Rockingham County Health and Human Services
Felissa Ferrell
Director of Health and Human Services
Felissa Ferrell
Director of Social Services
Lucretia Hoffman, MPH, MBA
Public Health Director
 
 
 

Rockingham County Seal
Communicable Disease

FOODBORNE ILLNESSES

Foodborne illness (also foodborne disease and colloquially referred to as food poisoning) is any illness resulting from the consumption of food that is contaminated by pathogenic bacteria, viruses, or parasites.

 

Causes

Foodborne illness usually arises from improper handling, preparation, or food storage. Good hygiene practices before, during, and after food preparation can reduce the chances of contracting an illness. There is a consensus in the public health community that regular hand-washing is one of the most effective defenses against the spread of foodborne illness. The action of monitoring food to ensure that it will not cause foodborne illness is known as food safety. Foodborne disease can also be caused by a large variety of toxins that affect the environment. For foodborne illness caused by chemicals, see Food contaminants. Foodborne illness can also be caused by pesticides or medicines in food and naturally toxic substances like poisonous mushrooms or reef fish.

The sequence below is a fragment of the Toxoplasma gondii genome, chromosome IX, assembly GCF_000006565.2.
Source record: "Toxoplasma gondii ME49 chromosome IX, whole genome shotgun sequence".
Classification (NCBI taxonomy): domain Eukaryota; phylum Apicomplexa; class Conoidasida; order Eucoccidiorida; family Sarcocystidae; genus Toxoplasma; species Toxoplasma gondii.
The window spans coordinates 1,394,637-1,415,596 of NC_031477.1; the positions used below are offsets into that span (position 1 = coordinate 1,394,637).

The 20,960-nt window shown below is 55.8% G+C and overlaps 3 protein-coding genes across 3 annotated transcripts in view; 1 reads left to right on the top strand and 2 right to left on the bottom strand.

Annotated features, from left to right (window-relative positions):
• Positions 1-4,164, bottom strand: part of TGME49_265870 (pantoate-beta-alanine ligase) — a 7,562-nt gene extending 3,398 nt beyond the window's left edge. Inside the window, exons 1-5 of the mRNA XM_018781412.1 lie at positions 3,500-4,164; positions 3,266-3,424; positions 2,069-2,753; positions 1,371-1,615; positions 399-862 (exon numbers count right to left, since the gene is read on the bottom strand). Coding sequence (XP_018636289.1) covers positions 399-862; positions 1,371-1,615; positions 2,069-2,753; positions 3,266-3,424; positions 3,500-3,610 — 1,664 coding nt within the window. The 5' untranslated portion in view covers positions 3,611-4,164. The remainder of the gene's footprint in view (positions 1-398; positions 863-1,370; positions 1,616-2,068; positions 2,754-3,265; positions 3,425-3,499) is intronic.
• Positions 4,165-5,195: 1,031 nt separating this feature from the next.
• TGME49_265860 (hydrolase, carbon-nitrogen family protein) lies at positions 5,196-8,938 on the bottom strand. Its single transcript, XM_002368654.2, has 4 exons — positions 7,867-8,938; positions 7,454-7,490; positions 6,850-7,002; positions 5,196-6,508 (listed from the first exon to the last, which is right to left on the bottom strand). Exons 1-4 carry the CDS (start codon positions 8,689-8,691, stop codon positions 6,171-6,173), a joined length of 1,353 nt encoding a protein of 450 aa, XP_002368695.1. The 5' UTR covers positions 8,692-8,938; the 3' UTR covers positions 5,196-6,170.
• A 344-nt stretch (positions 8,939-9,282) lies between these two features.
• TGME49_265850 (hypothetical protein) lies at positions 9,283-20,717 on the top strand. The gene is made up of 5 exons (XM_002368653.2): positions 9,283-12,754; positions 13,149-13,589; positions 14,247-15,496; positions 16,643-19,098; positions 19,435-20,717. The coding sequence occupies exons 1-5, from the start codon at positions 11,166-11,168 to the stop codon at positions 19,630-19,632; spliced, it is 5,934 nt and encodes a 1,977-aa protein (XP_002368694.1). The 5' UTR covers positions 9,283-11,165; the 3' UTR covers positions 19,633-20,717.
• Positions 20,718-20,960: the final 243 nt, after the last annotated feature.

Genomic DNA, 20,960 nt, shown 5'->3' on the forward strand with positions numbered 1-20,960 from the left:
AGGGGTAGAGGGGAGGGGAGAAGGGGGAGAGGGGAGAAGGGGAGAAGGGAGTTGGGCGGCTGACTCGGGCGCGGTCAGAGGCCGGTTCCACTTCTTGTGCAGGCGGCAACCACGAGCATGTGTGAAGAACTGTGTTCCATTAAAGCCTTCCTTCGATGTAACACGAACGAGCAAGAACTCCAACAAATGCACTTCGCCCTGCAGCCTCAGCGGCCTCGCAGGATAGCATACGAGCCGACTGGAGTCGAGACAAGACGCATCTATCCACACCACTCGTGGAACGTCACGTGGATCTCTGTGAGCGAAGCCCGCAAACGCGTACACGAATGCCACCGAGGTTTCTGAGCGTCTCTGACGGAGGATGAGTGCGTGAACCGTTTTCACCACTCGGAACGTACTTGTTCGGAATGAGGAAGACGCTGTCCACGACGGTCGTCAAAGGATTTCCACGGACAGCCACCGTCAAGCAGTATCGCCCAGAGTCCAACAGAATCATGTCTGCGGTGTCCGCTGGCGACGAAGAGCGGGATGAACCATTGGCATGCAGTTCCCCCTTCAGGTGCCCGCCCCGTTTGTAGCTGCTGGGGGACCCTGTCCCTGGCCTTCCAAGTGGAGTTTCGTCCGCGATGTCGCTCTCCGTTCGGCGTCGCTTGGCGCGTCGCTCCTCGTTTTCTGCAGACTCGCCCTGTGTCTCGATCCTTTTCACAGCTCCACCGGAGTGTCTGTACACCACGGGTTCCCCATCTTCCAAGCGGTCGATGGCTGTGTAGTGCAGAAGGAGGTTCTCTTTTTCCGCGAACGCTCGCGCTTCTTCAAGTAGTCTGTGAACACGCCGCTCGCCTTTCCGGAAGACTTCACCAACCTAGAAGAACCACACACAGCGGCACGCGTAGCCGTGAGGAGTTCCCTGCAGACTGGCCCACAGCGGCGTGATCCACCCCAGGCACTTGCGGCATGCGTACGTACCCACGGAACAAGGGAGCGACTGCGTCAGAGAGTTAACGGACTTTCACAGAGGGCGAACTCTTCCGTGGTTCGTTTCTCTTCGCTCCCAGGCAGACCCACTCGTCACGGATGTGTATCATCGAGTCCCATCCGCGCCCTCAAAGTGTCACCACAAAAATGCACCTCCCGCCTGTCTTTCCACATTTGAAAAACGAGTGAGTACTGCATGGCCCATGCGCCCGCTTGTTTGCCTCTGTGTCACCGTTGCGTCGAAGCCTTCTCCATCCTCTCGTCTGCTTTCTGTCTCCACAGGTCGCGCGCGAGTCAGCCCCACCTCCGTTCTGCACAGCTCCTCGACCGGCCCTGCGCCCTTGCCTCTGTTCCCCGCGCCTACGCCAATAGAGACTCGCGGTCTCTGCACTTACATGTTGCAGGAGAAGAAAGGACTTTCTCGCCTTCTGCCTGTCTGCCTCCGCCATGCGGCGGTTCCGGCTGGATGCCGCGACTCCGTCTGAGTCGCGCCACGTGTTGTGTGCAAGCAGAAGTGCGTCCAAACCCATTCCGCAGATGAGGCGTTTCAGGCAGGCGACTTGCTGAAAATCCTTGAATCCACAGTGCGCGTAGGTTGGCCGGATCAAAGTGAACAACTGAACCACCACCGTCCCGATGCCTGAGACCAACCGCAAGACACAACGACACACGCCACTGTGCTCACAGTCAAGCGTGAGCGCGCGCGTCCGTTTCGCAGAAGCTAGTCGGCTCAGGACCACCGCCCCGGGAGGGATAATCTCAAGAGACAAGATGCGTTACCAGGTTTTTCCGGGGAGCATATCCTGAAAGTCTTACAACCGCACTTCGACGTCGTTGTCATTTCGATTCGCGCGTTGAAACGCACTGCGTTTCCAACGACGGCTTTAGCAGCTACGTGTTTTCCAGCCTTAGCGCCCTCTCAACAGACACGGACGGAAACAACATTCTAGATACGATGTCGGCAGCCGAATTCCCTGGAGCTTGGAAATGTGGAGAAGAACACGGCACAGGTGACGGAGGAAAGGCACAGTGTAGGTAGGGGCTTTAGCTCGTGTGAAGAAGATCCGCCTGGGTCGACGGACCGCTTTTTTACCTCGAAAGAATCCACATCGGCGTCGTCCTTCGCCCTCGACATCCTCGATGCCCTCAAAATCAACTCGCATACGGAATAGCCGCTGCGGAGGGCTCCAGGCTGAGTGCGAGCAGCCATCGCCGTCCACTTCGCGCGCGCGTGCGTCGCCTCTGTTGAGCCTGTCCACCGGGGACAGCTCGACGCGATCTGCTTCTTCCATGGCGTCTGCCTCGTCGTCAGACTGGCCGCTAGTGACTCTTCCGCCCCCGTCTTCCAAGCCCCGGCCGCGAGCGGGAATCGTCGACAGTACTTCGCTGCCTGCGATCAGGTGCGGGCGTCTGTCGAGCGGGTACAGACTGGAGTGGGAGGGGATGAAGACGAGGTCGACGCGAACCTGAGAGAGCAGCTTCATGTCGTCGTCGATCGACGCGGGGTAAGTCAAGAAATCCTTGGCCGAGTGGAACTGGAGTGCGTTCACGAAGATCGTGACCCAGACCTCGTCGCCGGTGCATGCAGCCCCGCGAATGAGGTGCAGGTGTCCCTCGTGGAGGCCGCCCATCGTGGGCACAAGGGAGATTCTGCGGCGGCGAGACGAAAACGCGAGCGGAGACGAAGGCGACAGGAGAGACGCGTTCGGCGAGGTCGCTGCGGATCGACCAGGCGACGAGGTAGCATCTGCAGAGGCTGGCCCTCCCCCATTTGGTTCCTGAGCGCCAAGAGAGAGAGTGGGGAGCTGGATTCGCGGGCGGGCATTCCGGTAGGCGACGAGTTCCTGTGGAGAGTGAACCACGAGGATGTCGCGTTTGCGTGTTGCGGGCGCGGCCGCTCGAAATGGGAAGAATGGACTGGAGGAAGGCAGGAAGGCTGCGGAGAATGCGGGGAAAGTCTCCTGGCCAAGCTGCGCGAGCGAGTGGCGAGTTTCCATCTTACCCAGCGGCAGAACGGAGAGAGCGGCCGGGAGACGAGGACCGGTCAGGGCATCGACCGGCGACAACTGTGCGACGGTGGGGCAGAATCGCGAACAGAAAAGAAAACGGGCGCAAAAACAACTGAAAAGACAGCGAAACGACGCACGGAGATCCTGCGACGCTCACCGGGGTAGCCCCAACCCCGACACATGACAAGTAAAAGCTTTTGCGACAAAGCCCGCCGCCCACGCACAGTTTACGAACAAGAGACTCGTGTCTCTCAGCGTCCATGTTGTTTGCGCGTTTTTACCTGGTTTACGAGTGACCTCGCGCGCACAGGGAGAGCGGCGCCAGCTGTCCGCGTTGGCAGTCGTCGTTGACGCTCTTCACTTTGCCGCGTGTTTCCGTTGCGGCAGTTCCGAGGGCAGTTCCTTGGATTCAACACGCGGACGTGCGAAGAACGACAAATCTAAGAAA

Common Foodborne Illness
Bacteria
  • Campylobacter jejuni
  • Clostridium perfringens 
  • Salmonella spp. – its S. typhimurium infection is caused by consumption of eggs or poultry that are not adequately cooked
  • Salmonella Escherichia coli O157:H7 enterohemorrhagic (EHEC) which causes hemolytic-uremic syndrome 
  • Bacillus cereus
  • Listeria monocytogenes  
  • Shigella spp.
  • Staphylococcus aureus
  • Streptococcus
  • Vibrio cholerae, including O1 and non-O1
  • Vibrio parahaemolyticus
  • Vibrio vulnificus
  • Yersinia enterocolitica
  • Yersinia pseudotuberculosis 
Exotoxins

In addition to disease caused by direct bacterial infection, some foodborne illnesses are caused by exotoxins which are excreted by the cell as the bacterium grows. Exotoxins can produce illness even when the microbes that produced them have been killed. Symptoms typically appear after 24 hours depending on the amount of toxin ingested. 

  • Clostridium botulinum 
  • Clostridium perfringens
  • Staphylococcus aureus
  • Bacillus cereus 
     
Viruses